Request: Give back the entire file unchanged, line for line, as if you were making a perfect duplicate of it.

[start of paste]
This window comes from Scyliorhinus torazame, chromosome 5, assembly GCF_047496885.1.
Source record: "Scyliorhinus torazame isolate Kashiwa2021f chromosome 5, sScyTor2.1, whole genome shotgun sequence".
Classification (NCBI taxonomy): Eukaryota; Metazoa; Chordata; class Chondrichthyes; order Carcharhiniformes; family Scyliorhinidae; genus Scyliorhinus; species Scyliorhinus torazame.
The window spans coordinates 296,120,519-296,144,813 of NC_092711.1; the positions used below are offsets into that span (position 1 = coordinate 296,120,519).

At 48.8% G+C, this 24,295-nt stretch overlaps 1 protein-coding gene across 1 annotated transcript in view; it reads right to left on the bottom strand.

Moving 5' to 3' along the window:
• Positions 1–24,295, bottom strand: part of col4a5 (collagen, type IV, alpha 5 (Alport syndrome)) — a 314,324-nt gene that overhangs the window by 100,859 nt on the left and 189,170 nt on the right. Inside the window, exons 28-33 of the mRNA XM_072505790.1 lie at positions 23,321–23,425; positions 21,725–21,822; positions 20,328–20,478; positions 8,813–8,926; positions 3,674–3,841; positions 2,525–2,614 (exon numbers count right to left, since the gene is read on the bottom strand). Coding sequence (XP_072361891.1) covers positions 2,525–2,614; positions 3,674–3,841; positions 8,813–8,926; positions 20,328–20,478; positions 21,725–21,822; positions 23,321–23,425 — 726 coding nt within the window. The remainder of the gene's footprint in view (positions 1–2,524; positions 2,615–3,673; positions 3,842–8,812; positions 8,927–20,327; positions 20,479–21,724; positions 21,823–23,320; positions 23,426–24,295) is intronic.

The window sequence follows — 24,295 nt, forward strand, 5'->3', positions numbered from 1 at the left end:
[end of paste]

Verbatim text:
This window comes from Scyliorhinus torazame, chromosome 5, assembly GCF_047496885.1.
Source record: "Scyliorhinus torazame isolate Kashiwa2021f chromosome 5, sScyTor2.1, whole genome shotgun sequence".
Classification (NCBI taxonomy): Eukaryota; Metazoa; Chordata; class Chondrichthyes; order Carcharhiniformes; family Scyliorhinidae; genus Scyliorhinus; species Scyliorhinus torazame.
The window spans coordinates 296,120,519-296,144,813 of NC_092711.1; the positions used below are offsets into that span (position 1 = coordinate 296,120,519).

At 48.8% G+C, this 24,295-nt stretch overlaps 1 protein-coding gene across 1 annotated transcript in view; it reads right to left on the bottom strand.

Moving 5' to 3' along the window:
• Positions 1–24,295, bottom strand: part of col4a5 (collagen, type IV, alpha 5 (Alport syndrome)) — a 314,324-nt gene that overhangs the window by 100,859 nt on the left and 189,170 nt on the right. Inside the window, exons 28-33 of the mRNA XM_072505790.1 lie at positions 23,321–23,425; positions 21,725–21,822; positions 20,328–20,478; positions 8,813–8,926; positions 3,674–3,841; positions 2,525–2,614 (exon numbers count right to left, since the gene is read on the bottom strand). Coding sequence (XP_072361891.1) covers positions 2,525–2,614; positions 3,674–3,841; positions 8,813–8,926; positions 20,328–20,478; positions 21,725–21,822; positions 23,321–23,425 — 726 coding nt within the window. The remainder of the gene's footprint in view (positions 1–2,524; positions 2,615–3,673; positions 3,842–8,812; positions 8,927–20,327; positions 20,479–21,724; positions 21,823–23,320; positions 23,426–24,295) is intronic.

The window sequence follows — 24,295 nt, forward strand, 5'->3', positions numbered from 1 at the left end: